AIRCOM International, the network planning and optimisation consultancy, revealed the economic reality of LTE migration facing mobile operators around the world – as much as US$1.78 billion for a tier one US operator in the first year.

As the economic downturn puts pressure on credit markets, and mobile operators attempt to limit significant CAPEX commitments, AIRCOM says they believe that innovative approaches to LTE network roll out, network sharing for example, will be essential in ensuring the profitable delivery of future mobile services.

LTE investments vary by region, the legacy equipment operators have in place and the spectrum they have available. However, AIRCOM estimates the total CAPEX investment facing a tier one mobile operator in the first year of roll out to be as follows:

"With an all IP-based network infrastructure, LTE requires completely new thinking compared to previous mobile technologies. Mobile operators around the world face very different challenges in embracing LTE, which will have serious implications on the levels of finance they need to raise," said Margaret Rice-Jones, CEO at AIRCOM International.

While raising capital in today’s volatile global financial markets continues to prove difficult, operators and supporting infrastructure vendors are struggling to find the necessary credit to support the necessary enhancements to their radio network, backhaul and core network infrastructures.

Rice-Jones continues: "Very few operators have the available resources or shareholder freedom to meet these costs. This means that innovation within the mobile industry needs to be redefined. It has been traditionally tied to finding the next "killer application". The economic reality of the mobile industry now means that true innovation is finding technology that will enable operators to deliver services more cost effectively."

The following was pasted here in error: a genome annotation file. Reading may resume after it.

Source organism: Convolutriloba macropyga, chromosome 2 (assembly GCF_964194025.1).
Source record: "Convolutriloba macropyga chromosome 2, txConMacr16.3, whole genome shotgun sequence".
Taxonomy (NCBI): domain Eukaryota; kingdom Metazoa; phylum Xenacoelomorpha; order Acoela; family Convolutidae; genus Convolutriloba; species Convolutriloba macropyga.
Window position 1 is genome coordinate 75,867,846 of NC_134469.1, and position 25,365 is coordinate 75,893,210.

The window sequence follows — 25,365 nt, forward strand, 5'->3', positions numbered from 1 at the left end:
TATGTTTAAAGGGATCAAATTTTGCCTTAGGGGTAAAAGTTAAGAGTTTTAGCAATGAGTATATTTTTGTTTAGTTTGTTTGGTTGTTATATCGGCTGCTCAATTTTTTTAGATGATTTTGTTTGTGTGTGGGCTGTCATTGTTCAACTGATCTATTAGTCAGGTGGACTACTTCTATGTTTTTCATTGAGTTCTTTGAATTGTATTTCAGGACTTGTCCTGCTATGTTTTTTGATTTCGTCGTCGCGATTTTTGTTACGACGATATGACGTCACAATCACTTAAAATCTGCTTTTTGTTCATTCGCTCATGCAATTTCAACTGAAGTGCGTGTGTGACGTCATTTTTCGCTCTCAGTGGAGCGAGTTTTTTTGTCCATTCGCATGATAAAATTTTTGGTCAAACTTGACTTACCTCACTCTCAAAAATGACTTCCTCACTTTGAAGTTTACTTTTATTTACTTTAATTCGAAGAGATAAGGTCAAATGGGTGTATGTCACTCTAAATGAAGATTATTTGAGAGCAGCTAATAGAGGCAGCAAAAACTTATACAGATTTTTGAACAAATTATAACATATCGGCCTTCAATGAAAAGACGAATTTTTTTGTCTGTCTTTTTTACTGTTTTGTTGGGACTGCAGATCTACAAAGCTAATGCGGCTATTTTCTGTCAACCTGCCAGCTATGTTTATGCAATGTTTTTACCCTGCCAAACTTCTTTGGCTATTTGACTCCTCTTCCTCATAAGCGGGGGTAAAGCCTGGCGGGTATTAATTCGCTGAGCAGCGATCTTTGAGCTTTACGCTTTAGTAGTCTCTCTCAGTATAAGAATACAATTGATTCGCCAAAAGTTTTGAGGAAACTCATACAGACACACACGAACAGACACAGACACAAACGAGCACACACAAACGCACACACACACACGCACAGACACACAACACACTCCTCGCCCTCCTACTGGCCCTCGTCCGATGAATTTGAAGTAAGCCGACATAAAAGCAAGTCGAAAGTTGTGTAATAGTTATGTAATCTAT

AIRCOM believes mobile operators can embrace innovation in a variety of different ways. Most significantly, operators must accept that the techniques used to drive efficiencies and revenues with previous technologies will not be applicable to LTE.

Mobile operators must therefore find new business models to monetise LTE, compared to subsidising handsets and offering free voice minutes in return for fixed-term contacts.

The significant investment required for LTE deployment could also see mobile operators globally embracing network sharing as a means of reducing CAPEX and OPEX. Other innovative ways of lowering costs include the automation of key optimisation processes through the roll out of self-organising networks (SON) and the deployment of femtocells within a network to cost-effectively provide macro network offload capabilities as well as indoor coverage solutions.

"Despite the financial commitment required, there can be no doubting the tremendous potential of LTE technology in taking mobile services to the next level," added Rice-Jones.

"LTE represents a major evolution and mobile operators must take an intelligent approach to network migration. With careful planning however, LTE will deliver sufficient network capacity and data speeds to further enhance the delivery of high bandwidth services to consumers globally."

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